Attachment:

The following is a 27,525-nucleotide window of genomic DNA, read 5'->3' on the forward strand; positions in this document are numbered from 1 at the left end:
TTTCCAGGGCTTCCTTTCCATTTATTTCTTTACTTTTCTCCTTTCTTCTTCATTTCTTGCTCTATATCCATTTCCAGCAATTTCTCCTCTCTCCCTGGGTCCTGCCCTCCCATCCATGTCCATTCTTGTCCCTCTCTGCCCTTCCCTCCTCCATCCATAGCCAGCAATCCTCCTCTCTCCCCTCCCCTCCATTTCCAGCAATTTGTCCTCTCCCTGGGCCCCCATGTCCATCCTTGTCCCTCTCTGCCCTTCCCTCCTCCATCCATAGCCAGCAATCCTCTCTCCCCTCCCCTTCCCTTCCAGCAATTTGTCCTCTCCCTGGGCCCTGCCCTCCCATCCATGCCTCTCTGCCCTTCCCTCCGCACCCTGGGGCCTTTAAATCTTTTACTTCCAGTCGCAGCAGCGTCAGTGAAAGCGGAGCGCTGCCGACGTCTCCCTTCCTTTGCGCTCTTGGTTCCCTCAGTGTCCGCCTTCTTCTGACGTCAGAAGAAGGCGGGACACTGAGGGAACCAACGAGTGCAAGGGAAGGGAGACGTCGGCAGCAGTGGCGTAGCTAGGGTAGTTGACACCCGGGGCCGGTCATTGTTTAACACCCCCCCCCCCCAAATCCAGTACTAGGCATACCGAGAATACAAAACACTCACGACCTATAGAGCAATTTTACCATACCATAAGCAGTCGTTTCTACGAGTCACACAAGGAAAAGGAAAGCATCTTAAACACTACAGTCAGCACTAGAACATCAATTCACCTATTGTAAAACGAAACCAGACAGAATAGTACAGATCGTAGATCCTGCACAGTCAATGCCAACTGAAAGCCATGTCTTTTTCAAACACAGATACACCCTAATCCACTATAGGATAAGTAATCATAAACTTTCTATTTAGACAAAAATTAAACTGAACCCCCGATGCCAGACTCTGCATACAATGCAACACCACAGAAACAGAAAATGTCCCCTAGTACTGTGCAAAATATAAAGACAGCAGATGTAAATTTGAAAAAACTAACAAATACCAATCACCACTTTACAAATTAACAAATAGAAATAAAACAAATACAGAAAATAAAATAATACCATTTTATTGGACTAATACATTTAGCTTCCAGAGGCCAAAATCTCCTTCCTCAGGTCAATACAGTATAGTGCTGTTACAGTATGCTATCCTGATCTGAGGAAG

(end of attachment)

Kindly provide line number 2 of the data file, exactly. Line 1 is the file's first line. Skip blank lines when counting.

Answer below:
TTTCCAGGGCTTCCTTTCCATTTATTTCTTTACTTTTCTCCTTTCTTCTTCATTTCTTGCTCTATATCCATTTCCAGCAATTTCTCCTCTCTCCCTGGGTCCTGCCCTCCCATCCATGTCCATTCTTGTCCCTCTCTGCCCTTCCCTCCTCCATCCATAGCCAGCAATCCTCCTCTCTCCCCTCCCCTCCATTTCCAGCAATTTGTCCTCTCCCTGGGCCCCCATGTCCATCCTTGTCCCTCTCTGCCCTTCCCTCCTCCATCCATAGCCAGCAATCCTCTCTCCCCTCCCCTTCCCTTCCAGCAATTTGTCCTCTCCCTGGGCCCTGCCCTCCCATCCATGCCTCTCTGCCCTTCCCTCCGCACCCTGGGGCCTTTAAATCTTTTACTTCCAGTCGCAGCAGCGTCAGTGAAAGCGGAGCGCTGCCGACGTCTCCCTTCCTTTGCGCTCTTGGTTCCCTCAGTGTCCGCCTTCTTCTGACGTCAGAAGAAGGCGGGACACTGAGGGAACCAACGAGTGCAAGGGAAGGGAGACGTCGGCAGCAGTGGCGTAGCTAGGGTAGTTGACACCCGGGGCCGGTCATTGTTTAACACCCCCCCCCCCCAAATCCAGTACTAGGCATACCGAGAATACAAAACACTCACGACCTATAGAGCAATTTTACCATACCATAAGCAGTCGTTTCTACGAGTCACACAAGGAAAAGGAAAGCATCTTAAACACTACAGTCAGCACTAGAACATCAATTCACCTATTGTAAAACGAAACCAGACAGAATAGTACAGATCGTAGATCCTGCACAGTCAATGCCAACTGAAAGCCATGTCTTTTTCAAACACAGATACACCCTAATCCACTATAGGATAAGTAATCATAAACTTTCTATTTAGACAAAAATTAAACTGAACCCCCGATGCCAGACTCTGCATACAATGCAACACCACAGAAACAGAAAATGTCCCCTAGTACTGTGCAAAATATAAAGACAGCAGATGTAAATTTGAAAAAACTAACAAATACCAATCACCACTTTACAAATTAACAAATAGAAATAAAACAAATACAGAAAATAAAATAATACCATTTTATTGGACTAATACATTTAGCTTCCAGAGGCCAAAATCTCCTTCCTCAGGTCAATACAGTATAGTGCTGTTACAGTATGCTATCCTGATCTGAGGAAG